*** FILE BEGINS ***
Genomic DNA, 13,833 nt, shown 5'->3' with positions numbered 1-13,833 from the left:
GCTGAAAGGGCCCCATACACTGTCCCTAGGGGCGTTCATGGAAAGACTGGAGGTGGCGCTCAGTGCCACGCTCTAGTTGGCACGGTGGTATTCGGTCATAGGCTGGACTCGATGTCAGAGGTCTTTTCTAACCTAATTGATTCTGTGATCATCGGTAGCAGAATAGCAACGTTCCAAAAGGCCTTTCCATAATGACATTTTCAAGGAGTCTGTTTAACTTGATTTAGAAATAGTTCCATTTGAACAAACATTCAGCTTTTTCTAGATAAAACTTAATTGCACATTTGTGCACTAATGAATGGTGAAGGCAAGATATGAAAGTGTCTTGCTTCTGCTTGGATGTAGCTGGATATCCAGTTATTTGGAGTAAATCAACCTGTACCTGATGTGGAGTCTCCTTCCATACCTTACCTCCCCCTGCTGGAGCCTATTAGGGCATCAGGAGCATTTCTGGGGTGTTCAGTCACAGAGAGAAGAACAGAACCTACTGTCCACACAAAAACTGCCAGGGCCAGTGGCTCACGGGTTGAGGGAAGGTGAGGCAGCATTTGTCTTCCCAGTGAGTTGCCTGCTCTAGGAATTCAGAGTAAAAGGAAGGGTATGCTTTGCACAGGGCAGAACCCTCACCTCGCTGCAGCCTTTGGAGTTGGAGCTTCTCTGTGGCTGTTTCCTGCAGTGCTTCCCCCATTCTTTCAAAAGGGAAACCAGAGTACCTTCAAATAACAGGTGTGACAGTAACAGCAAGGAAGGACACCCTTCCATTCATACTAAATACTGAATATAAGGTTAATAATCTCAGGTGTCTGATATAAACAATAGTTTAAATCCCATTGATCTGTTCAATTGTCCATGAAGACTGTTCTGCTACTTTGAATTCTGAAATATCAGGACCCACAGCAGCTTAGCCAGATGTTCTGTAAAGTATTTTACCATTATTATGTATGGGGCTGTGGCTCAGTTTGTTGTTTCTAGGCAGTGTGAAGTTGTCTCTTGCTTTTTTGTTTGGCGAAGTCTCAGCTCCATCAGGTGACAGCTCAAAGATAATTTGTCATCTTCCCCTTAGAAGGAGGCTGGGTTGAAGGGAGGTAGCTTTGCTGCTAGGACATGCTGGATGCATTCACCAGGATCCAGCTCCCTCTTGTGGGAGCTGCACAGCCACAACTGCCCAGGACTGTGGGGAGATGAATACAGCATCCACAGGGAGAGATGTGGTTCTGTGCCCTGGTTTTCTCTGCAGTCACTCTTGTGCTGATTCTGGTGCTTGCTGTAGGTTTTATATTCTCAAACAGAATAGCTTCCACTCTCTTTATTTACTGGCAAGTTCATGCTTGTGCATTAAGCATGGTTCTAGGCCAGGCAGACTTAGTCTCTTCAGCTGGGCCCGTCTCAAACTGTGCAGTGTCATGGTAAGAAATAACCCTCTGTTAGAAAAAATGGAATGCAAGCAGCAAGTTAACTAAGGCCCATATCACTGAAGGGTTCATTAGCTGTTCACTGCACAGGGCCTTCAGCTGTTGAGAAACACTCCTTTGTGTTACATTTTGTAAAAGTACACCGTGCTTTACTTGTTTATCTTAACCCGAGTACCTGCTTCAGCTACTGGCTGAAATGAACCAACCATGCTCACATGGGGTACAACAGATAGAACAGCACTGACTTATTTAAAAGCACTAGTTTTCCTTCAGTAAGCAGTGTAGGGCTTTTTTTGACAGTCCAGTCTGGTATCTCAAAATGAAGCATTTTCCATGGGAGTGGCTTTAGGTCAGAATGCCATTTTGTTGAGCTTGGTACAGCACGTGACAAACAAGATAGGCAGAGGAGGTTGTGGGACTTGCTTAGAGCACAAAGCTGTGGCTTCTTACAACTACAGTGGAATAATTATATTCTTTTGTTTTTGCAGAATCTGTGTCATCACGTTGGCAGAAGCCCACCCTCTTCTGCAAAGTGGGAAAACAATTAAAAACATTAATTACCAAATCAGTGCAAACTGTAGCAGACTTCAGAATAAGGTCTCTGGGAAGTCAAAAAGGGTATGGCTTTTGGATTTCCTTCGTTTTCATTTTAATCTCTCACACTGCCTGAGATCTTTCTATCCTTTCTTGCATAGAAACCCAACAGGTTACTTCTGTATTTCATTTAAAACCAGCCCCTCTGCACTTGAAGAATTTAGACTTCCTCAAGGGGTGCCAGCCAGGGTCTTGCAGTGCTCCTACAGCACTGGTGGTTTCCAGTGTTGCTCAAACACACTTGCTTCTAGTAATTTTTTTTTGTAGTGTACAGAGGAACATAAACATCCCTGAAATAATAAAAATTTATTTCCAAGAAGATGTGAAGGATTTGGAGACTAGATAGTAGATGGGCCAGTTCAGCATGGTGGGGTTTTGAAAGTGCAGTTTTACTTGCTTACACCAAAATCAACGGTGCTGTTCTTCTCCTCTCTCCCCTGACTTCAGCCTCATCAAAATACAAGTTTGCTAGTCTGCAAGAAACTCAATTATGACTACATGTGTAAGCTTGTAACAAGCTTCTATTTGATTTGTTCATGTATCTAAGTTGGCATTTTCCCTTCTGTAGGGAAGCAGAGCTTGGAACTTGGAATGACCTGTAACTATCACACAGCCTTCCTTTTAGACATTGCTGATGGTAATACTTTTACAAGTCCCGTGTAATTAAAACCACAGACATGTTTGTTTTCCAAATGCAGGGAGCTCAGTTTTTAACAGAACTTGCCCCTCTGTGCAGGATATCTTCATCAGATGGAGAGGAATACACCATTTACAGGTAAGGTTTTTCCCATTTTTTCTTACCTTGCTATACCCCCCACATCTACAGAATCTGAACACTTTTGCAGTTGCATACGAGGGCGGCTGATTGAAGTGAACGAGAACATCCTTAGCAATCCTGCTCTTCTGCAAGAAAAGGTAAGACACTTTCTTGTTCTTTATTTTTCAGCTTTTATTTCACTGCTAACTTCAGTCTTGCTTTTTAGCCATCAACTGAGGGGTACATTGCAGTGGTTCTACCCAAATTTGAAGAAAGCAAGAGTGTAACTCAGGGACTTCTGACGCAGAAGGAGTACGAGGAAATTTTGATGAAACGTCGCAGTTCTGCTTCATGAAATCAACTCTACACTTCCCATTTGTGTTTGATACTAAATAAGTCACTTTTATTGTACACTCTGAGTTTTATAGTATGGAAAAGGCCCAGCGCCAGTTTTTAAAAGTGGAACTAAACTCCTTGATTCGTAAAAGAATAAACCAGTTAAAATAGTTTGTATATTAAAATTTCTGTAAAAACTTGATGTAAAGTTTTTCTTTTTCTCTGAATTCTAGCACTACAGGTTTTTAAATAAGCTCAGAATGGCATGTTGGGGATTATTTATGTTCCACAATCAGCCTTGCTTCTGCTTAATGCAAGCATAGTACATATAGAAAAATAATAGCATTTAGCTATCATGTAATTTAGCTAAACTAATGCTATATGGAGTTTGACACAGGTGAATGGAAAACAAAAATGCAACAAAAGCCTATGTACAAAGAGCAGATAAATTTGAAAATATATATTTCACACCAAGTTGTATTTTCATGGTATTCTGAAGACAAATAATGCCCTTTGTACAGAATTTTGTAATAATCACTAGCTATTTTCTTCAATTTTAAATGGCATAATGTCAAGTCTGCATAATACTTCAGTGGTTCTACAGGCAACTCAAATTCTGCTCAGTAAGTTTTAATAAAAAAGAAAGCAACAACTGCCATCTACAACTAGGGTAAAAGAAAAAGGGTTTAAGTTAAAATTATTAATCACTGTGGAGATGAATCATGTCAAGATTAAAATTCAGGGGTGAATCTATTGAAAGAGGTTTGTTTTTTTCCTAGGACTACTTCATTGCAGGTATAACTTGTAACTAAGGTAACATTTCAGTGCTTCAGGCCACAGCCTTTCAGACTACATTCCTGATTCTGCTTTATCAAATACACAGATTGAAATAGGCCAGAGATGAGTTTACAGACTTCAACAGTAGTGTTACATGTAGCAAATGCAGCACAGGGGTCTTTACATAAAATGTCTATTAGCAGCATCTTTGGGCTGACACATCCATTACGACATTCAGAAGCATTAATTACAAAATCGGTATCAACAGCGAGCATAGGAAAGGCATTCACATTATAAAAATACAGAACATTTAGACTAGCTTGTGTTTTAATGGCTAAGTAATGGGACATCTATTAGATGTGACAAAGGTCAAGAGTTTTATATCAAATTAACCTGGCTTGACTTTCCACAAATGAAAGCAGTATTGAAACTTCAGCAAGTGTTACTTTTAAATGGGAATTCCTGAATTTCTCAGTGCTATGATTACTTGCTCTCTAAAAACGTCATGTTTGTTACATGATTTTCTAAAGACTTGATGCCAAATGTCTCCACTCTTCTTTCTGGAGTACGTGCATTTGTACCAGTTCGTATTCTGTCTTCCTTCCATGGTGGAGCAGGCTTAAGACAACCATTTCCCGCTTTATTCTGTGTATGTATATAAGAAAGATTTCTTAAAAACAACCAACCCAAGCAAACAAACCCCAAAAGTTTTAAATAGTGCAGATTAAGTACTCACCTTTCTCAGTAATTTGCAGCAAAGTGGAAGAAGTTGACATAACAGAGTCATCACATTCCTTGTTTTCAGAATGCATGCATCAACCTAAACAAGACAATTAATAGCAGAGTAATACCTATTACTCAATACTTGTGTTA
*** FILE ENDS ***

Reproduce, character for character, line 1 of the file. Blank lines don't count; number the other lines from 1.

Genomic DNA, 13,833 nt, shown 5'->3' with positions numbered 1-13,833 from the left: